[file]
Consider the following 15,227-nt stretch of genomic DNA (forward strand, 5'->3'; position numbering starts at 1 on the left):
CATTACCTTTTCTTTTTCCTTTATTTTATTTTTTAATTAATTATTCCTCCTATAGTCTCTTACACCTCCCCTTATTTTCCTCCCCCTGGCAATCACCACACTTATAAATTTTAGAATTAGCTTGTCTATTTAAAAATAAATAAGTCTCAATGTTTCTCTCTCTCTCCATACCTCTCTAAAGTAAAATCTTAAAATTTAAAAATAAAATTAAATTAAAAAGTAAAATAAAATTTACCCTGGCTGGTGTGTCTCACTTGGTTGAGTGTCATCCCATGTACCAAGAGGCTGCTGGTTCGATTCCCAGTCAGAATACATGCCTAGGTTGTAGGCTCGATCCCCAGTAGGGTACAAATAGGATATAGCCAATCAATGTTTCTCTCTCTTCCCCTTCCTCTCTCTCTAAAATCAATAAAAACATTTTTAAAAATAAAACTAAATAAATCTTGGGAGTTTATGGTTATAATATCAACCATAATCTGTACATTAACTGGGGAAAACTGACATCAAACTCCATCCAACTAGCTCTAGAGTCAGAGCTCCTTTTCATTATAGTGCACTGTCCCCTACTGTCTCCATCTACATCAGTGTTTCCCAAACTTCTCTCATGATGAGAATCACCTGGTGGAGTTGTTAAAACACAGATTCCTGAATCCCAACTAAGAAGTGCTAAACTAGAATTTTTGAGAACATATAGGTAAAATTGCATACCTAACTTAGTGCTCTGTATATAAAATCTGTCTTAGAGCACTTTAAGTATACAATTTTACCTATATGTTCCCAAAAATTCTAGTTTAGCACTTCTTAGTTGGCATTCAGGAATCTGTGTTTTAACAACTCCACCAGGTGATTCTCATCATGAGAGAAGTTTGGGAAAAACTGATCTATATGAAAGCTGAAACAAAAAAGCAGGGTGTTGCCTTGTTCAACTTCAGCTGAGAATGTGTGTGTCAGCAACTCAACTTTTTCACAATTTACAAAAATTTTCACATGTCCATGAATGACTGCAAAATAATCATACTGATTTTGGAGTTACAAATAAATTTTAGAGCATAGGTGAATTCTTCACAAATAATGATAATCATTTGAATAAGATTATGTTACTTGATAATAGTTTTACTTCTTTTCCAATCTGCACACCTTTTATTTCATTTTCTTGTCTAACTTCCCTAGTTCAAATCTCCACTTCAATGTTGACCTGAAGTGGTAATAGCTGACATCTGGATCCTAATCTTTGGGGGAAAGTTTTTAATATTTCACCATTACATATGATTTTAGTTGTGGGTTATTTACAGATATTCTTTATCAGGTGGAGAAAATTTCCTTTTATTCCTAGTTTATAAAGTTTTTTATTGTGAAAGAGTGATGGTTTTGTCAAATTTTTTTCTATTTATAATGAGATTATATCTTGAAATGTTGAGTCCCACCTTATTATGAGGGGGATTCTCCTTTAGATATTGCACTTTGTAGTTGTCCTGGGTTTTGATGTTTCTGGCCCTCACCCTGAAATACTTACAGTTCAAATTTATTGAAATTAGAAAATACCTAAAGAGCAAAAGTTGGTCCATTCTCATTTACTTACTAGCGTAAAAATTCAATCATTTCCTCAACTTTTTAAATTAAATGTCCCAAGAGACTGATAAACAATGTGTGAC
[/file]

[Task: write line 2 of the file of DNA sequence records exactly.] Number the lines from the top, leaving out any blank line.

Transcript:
CATTACCTTTTCTTTTTCCTTTATTTTATTTTTTAATTAATTATTCCTCCTATAGTCTCTTACACCTCCCCTTATTTTCCTCCCCCTGGCAATCACCACACTTATAAATTTTAGAATTAGCTTGTCTATTTAAAAATAAATAAGTCTCAATGTTTCTCTCTCTCTCCATACCTCTCTAAAGTAAAATCTTAAAATTTAAAAATAAAATTAAATTAAAAAGTAAAATAAAATTTACCCTGGCTGGTGTGTCTCACTTGGTTGAGTGTCATCCCATGTACCAAGAGGCTGCTGGTTCGATTCCCAGTCAGAATACATGCCTAGGTTGTAGGCTCGATCCCCAGTAGGGTACAAATAGGATATAGCCAATCAATGTTTCTCTCTCTTCCCCTTCCTCTCTCTCTAAAATCAATAAAAACATTTTTAAAAATAAAACTAAATAAATCTTGGGAGTTTATGGTTATAATATCAACCATAATCTGTACATTAACTGGGGAAAACTGACATCAAACTCCATCCAACTAGCTCTAGAGTCAGAGCTCCTTTTCATTATAGTGCACTGTCCCCTACTGTCTCCATCTACATCAGTGTTTCCCAAACTTCTCTCATGATGAGAATCACCTGGTGGAGTTGTTAAAACACAGATTCCTGAATCCCAACTAAGAAGTGCTAAACTAGAATTTTTGAGAACATATAGGTAAAATTGCATACCTAACTTAGTGCTCTGTATATAAAATCTGTCTTAGAGCACTTTAAGTATACAATTTTACCTATATGTTCCCAAAAATTCTAGTTTAGCACTTCTTAGTTGGCATTCAGGAATCTGTGTTTTAACAACTCCACCAGGTGATTCTCATCATGAGAGAAGTTTGGGAAAAACTGATCTATATGAAAGCTGAAACAAAAAAGCAGGGTGTTGCCTTGTTCAACTTCAGCTGAGAATGTGTGTGTCAGCAACTCAACTTTTTCACAATTTACAAAAATTTTCACATGTCCATGAATGACTGCAAAATAATCATACTGATTTTGGAGTTACAAATAAATTTTAGAGCATAGGTGAATTCTTCACAAATAATGATAATCATTTGAATAAGATTATGTTACTTGATAATAGTTTTACTTCTTTTCCAATCTGCACACCTTTTATTTCATTTTCTTGTCTAACTTCCCTAGTTCAAATCTCCACTTCAATGTTGACCTGAAGTGGTAATAGCTGACATCTGGATCCTAATCTTTGGGGGAAAGTTTTTAATATTTCACCATTACATATGATTTTAGTTGTGGGTTATTTACAGATATTCTTTATCAGGTGGAGAAAATTTCCTTTTATTCCTAGTTTATAAAGTTTTTTATTGTGAAAGAGTGATGGTTTTGTCAAATTTTTTTCTATTTATAATGAGATTATATCTTGAAATGTTGAGTCCCACCTTATTATGAGGGGGATTCTCCTTTAGATATTGCACTTTGTAGTTGTCCTGGGTTTTGATGTTTCTGGCCCTCACCCTGAAATACTTACAGTTCAAATTTATTGAAATTAGAAAATACCTAAAGAGCAAAAGTTGGTCCATTCTCATTTACTTACTAGCGTAAAAATTCAATCATTTCCTCAACTTTTTAAATTAAATGTCCCAAGAGACTGATAAACAATGTGTGAC